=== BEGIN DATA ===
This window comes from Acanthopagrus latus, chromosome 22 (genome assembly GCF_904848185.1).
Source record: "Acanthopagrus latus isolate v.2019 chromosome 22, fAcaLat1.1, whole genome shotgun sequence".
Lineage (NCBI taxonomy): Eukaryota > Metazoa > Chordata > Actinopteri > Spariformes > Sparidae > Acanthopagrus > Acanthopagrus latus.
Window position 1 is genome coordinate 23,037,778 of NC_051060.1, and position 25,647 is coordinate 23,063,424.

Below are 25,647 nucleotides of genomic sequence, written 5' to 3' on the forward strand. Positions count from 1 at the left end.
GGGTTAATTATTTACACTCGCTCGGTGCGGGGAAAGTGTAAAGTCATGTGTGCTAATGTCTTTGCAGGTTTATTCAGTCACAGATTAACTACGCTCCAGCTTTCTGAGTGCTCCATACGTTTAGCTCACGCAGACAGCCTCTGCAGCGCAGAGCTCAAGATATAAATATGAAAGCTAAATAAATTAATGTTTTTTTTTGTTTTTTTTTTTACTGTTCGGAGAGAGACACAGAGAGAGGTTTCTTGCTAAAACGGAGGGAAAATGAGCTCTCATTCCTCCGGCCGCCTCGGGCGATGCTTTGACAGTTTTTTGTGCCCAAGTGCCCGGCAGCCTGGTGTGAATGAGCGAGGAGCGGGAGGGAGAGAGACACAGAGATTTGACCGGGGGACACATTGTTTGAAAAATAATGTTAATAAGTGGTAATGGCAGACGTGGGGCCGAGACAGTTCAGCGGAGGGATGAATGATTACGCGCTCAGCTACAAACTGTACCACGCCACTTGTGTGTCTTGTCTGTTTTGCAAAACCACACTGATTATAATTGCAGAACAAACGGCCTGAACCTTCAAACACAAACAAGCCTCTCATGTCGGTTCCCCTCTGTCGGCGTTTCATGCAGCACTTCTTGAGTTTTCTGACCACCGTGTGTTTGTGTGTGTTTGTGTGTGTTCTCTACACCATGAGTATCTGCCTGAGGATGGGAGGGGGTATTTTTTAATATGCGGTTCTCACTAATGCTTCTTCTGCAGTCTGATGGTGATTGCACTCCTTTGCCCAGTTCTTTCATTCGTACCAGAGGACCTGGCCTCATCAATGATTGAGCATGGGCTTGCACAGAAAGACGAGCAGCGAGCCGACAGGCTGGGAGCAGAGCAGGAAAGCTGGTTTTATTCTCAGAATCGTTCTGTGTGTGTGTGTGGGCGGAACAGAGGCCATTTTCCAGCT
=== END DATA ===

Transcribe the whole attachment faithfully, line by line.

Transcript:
This window comes from Acanthopagrus latus, chromosome 22 (genome assembly GCF_904848185.1).
Source record: "Acanthopagrus latus isolate v.2019 chromosome 22, fAcaLat1.1, whole genome shotgun sequence".
Lineage (NCBI taxonomy): Eukaryota > Metazoa > Chordata > Actinopteri > Spariformes > Sparidae > Acanthopagrus > Acanthopagrus latus.
Window position 1 is genome coordinate 23,037,778 of NC_051060.1, and position 25,647 is coordinate 23,063,424.

Below are 25,647 nucleotides of genomic sequence, written 5' to 3' on the forward strand. Positions count from 1 at the left end.
GGGTTAATTATTTACACTCGCTCGGTGCGGGGAAAGTGTAAAGTCATGTGTGCTAATGTCTTTGCAGGTTTATTCAGTCACAGATTAACTACGCTCCAGCTTTCTGAGTGCTCCATACGTTTAGCTCACGCAGACAGCCTCTGCAGCGCAGAGCTCAAGATATAAATATGAAAGCTAAATAAATTAATGTTTTTTTTTGTTTTTTTTTTTACTGTTCGGAGAGAGACACAGAGAGAGGTTTCTTGCTAAAACGGAGGGAAAATGAGCTCTCATTCCTCCGGCCGCCTCGGGCGATGCTTTGACAGTTTTTTGTGCCCAAGTGCCCGGCAGCCTGGTGTGAATGAGCGAGGAGCGGGAGGGAGAGAGACACAGAGATTTGACCGGGGGACACATTGTTTGAAAAATAATGTTAATAAGTGGTAATGGCAGACGTGGGGCCGAGACAGTTCAGCGGAGGGATGAATGATTACGCGCTCAGCTACAAACTGTACCACGCCACTTGTGTGTCTTGTCTGTTTTGCAAAACCACACTGATTATAATTGCAGAACAAACGGCCTGAACCTTCAAACACAAACAAGCCTCTCATGTCGGTTCCCCTCTGTCGGCGTTTCATGCAGCACTTCTTGAGTTTTCTGACCACCGTGTGTTTGTGTGTGTTTGTGTGTGTTCTCTACACCATGAGTATCTGCCTGAGGATGGGAGGGGGTATTTTTTAATATGCGGTTCTCACTAATGCTTCTTCTGCAGTCTGATGGTGATTGCACTCCTTTGCCCAGTTCTTTCATTCGTACCAGAGGACCTGGCCTCATCAATGATTGAGCATGGGCTTGCACAGAAAGACGAGCAGCGAGCCGACAGGCTGGGAGCAGAGCAGGAAAGCTGGTTTTATTCTCAGAATCGTTCTGTGTGTGTGTGTGGGCGGAACAGAGGCCATTTTCCAGCT